Tag Archives: Indian

Unfashionable Cauliflower – a retrospective (plus a recipe for Aloo Gobi)

Yet again, the subject of the poor, ganged-up-on, unpopular cauliflower has reared its curly head on the telly.  It always makes me really cross when people talk about unpopular foodstuffs.  Would the average shopper be happier if it had ‘Louis Vuitton’ stamped on every floret?  Or perhaps the Nike Turnip would prove to be a hit?  Fendi Fennel… stop me now – I’m only pretending that I know some designers.

Cauliflower is lovely and I shall prove it.  Read this article wot I wrote in May last year.

Now go and buy a cauliflower.

Than, if you want to be exotic, try this quick and delicious recipe for Aloo Gobi, a North Indian/Pakistani dish  made with cauliflower, potatoes and Indian spices.  My friend Ila also puts a handful of frozen peas in it at the potato stage.


1 x large saucepan
1 x vegetable peeler

3 tablespoons oil
1 medium onion – finely chopped
1 clove garlic – chopped
1 green chilli – chopped
1 inch / 2.5cm ginger peeled and finely chopped
2 medium potatoes – peeled and cut into smallish chunks
1 tsp coriander powder
1 tsp ground cumin
½ tsp turmeric
1 medium cauliflower cut into florets
a dash of lemon juice
a little salt
½ tsp garam masala

Heat the oil and fry the onion, garlic, chillis and ginger until just tender.
Add the potatoes and fry for another 2-3 minutes
Add the spices except for the garam masala, and mix well
Add a tablespoon of water, cover the pot and cook
When the potatoes are al dente add in the cauliflower.
Replace the lid and cook until the cauliflower is just soft
Add a sprinkle of lemon juice, salt and garam masala and stir well
Serve with naan or parathas



Filed under Food, Recipes, Regional

Breakfast is all the Raj! So here is a recipe for Kedgeree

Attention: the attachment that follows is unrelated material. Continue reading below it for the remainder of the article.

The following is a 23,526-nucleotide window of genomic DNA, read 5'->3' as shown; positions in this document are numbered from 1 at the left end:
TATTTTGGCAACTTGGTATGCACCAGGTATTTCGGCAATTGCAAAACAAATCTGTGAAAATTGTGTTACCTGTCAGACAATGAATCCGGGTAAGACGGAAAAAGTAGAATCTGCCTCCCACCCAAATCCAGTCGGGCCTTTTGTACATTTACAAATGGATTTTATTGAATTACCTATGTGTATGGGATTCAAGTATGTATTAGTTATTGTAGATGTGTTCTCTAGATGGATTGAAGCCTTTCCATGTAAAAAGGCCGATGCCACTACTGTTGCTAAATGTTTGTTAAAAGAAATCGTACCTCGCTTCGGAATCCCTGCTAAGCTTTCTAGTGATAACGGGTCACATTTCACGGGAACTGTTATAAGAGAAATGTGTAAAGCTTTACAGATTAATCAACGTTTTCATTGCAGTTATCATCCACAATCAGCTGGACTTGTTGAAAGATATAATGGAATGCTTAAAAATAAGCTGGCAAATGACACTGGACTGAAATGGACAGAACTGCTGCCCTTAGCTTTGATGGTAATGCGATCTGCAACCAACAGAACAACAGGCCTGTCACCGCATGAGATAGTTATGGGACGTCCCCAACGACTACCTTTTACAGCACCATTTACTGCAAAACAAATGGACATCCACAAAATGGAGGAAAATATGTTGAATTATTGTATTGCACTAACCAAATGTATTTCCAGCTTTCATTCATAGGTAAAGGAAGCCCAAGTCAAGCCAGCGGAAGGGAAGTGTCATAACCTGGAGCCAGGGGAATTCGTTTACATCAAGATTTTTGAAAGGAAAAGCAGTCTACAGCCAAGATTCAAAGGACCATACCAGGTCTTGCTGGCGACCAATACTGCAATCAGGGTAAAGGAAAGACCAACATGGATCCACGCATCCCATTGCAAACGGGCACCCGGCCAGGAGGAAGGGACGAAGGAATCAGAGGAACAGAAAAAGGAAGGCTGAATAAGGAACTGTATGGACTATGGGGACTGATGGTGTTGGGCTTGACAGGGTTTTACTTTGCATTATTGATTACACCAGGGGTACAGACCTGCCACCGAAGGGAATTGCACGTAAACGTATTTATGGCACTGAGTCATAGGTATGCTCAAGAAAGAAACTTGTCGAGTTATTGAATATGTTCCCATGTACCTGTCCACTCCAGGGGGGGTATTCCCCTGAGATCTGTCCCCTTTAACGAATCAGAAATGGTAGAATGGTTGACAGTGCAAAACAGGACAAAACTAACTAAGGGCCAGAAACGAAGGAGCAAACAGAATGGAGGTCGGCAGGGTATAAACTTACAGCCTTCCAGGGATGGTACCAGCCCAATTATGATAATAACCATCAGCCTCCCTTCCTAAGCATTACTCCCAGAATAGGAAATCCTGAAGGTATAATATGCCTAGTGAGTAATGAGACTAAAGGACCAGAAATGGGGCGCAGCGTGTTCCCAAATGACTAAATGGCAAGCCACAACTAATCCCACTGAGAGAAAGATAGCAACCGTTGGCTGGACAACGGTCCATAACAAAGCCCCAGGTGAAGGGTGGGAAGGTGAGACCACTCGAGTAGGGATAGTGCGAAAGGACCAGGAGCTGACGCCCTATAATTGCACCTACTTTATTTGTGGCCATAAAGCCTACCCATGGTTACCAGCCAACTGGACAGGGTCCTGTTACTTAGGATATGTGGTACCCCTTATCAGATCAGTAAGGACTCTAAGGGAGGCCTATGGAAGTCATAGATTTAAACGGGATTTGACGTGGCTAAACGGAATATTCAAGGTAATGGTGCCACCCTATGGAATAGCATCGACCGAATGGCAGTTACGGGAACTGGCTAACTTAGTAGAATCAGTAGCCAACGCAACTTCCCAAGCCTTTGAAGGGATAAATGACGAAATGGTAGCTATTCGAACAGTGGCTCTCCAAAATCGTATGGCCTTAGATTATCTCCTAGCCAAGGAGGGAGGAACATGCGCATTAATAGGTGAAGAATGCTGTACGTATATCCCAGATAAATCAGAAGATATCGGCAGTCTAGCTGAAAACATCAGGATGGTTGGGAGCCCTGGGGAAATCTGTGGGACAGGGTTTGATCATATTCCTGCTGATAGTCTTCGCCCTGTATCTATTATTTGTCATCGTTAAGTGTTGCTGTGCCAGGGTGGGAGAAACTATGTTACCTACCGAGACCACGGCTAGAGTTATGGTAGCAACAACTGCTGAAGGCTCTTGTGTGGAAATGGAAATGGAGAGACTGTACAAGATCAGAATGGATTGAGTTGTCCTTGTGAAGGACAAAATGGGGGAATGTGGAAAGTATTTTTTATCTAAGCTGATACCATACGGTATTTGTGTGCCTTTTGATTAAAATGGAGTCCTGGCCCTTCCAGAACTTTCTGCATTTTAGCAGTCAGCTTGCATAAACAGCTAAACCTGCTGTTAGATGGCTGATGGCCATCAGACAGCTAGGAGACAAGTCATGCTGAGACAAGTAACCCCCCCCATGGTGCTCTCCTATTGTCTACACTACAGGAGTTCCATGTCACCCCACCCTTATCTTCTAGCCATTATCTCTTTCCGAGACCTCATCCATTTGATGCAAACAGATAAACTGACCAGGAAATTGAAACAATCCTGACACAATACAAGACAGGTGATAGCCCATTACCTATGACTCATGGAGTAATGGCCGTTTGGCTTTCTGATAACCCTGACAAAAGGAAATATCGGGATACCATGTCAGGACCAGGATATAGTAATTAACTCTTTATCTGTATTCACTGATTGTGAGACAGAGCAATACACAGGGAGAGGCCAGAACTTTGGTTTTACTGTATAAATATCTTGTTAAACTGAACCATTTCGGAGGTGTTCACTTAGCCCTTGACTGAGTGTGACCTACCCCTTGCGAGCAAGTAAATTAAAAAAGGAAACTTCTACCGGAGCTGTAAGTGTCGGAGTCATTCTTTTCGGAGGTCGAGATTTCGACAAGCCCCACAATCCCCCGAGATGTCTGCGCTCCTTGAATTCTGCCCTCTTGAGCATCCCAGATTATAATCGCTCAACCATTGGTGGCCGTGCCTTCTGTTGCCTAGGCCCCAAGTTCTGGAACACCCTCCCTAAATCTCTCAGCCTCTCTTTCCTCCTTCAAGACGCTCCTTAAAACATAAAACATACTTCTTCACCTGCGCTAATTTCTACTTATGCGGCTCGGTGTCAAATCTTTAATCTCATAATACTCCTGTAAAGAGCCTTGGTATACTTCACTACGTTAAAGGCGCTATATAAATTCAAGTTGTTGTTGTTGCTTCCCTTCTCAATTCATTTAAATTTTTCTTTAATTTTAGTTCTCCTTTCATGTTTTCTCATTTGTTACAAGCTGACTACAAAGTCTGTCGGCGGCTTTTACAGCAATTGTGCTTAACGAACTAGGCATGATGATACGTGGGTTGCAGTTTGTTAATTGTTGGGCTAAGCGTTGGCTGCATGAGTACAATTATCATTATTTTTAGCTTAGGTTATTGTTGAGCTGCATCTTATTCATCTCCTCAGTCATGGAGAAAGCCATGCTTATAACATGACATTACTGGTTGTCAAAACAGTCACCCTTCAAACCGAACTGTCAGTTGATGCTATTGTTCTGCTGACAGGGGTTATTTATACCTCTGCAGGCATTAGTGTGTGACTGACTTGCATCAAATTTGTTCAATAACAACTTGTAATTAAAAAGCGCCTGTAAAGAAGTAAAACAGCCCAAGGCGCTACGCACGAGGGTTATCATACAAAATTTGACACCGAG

Kedgeree is a simple and highly nutritious dish which originated in India.  The Indian version contained lentils, rice and onion and was known as khitchri.  The English, of course, anglicized it, hence ‘kedgeree’, and adapted it in the 18th century to suit their taste by adding boiled eggs and fish.

It is frequently served as a breakfast dish, but also makes a delicious light lunch or supper.  Personally, I love a big breakfast, particularly as I’m not a morning person, as it gives me energy and I feel much more cheerful and ready to face the day.  Sadly, I usually just stuff down a slice of toast and consequently I’m really flagging by 11 o’clock. 

I had a seriously good fry up this morning at the Antiques Market; Steve excelled himself and topped it off with a couple of thick slices of black pud.  Cured my hangover a treat.

For more breakfast ideas, see my previous post.


1 x medium saucepan
1 x large saucepan with a lid
1 x small saucepan
1 x small frying pan
1 x chopping board

1lb / 480g smoked haddock
½  pint / 300ml milk
1 pint / 600ml water
6oz / 180g long grain rice
1 pinch chilli powder
2oz / 60g butter
1 medium onion – finely chopped
2 eggs – hard boiled and roughly chopped
lemon wedges to garnish and squeeze
Fresh chopped parsley to garnish

Pour the milk into the medium pan and heat to a gentle simmer
Add the fish, topping up with a little water if necessary so the liquid just covers the fish
Poach for about 8-10 minutes or until just cooked
Remove the fish from the pan and remove the skin and bones
Break into flakes with a fork
Boil the water in a large pan and add the rice
Give it a stir, put the lid on and simmer until all the water has been absorbed
Add the chilli powder and any salt and pepper if you wish
Heat half an ounce of butter in a frying pan and add the onion
Cook gently until soft and transparent then remove from the heat
Stir the remaining butter into the hot rice then add all the other ingredients
Garnish with a sprinkling of parsley and the lemon slices


Filed under Food, Nutrition & Sensible Eating, Recipes